Length: Males 3.7 - 4.3 mm. Females 4.4 - 5.0 mm
Clastoptera achatina varies greatly in abdundance from year to year. In some years it constitutes a major pest of pecan and hickory trees, while in other years the damage is much less. Tedders (1995) described an outbreak of Clastoptera achatina in Georgia: "Adults were so numerous that they could be heard jumping within the trees, and many came to rest on clothing and skin of observers."
Tedders attempted to clarify older records that seemed to confuse Clastoptera achatina with Clastoptera obtusa. After studying many specimens, Tedders found the most reliable way to separate the two species is to examine the pronotum. It is pale unicolorus in C. achatina, but has some dark markings in C. obtusa. Tedders determined that C. achatina is the only spittlebug that infests pecan trees in eastern North America; C. obtusa is a pest of a number of tree species but not pecan.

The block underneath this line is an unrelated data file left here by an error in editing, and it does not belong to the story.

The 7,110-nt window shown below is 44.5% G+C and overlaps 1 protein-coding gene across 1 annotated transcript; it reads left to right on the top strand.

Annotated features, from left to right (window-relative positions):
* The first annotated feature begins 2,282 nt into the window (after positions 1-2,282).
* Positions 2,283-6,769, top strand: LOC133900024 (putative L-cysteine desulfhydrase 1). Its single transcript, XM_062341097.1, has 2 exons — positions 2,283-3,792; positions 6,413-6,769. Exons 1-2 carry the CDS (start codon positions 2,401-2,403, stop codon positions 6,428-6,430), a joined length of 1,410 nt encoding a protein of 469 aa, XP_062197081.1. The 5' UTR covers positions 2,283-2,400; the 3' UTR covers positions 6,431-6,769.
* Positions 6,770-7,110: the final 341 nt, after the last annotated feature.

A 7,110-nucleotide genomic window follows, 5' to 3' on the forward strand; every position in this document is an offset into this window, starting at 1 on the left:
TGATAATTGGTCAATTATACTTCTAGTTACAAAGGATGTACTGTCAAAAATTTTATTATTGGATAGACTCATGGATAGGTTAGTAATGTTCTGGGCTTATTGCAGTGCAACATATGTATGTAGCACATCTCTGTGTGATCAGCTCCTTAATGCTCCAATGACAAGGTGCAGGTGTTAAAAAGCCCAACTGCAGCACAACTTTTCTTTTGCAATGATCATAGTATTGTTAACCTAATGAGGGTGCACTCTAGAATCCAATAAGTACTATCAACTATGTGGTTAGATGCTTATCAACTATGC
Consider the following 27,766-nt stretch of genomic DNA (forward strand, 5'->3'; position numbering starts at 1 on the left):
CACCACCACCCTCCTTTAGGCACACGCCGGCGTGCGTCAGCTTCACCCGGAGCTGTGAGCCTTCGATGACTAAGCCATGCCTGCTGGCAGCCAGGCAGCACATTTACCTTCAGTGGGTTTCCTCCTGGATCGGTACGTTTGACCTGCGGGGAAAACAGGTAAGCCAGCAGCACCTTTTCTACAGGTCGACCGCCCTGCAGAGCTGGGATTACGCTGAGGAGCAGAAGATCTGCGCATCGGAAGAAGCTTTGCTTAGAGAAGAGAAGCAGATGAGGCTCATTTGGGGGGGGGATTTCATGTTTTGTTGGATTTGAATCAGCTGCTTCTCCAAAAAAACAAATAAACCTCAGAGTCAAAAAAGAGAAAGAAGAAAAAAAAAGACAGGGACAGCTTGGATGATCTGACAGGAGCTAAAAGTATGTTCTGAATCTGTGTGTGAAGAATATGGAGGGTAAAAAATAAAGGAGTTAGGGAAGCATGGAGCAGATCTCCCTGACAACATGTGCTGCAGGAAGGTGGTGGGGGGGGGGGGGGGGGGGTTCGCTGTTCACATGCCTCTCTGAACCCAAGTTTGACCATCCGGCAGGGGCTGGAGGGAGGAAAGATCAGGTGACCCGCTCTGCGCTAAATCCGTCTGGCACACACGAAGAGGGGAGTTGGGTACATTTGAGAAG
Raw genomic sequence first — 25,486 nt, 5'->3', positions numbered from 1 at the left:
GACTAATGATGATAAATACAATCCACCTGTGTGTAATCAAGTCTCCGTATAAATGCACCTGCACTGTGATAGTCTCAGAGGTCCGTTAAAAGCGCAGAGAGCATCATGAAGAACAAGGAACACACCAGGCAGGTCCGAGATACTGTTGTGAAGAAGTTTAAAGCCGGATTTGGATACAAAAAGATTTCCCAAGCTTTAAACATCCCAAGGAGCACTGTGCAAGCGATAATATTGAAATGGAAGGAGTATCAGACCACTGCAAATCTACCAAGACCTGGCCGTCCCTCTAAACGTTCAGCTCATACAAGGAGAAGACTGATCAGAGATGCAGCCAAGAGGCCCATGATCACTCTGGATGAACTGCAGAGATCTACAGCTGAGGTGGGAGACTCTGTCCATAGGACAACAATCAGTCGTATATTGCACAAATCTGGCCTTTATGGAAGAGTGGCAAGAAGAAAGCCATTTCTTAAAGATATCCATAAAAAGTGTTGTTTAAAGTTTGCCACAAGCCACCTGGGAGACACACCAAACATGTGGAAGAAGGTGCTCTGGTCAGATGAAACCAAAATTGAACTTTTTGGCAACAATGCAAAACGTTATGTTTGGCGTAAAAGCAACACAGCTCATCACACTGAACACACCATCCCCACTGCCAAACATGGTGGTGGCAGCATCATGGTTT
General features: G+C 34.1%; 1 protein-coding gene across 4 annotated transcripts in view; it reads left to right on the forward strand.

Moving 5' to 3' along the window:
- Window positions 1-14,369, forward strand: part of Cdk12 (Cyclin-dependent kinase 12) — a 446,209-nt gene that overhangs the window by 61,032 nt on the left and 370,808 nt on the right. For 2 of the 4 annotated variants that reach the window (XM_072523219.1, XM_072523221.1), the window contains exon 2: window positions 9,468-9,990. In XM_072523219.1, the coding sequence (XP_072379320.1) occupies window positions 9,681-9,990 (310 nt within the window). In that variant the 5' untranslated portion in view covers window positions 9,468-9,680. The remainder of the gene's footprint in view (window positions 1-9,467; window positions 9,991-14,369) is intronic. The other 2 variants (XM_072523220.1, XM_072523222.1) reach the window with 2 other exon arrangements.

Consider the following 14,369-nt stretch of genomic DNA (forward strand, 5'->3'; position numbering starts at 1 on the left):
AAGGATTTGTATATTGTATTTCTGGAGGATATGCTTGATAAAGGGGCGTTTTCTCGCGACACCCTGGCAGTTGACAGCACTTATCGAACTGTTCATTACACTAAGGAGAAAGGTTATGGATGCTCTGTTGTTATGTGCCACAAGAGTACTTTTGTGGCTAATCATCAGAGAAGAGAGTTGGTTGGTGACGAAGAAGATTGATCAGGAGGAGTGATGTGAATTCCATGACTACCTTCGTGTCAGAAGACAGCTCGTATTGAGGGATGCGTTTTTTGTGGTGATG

In C. achatina, Tedders found that in Georgia at least, the largest males (4.3 mm) were always smaller than the smallest females (4.4 mm).
The most common predators of this species are True Bugs, especially those in the Plant Bug family. Other families that prey on the Pecan Spittlebug include Stink Bugs and Assassin Bugs. Tedders found no evidence of parasites on nymphs or adults, but he did find the exit holes of parasites in the eggs.
American Insects site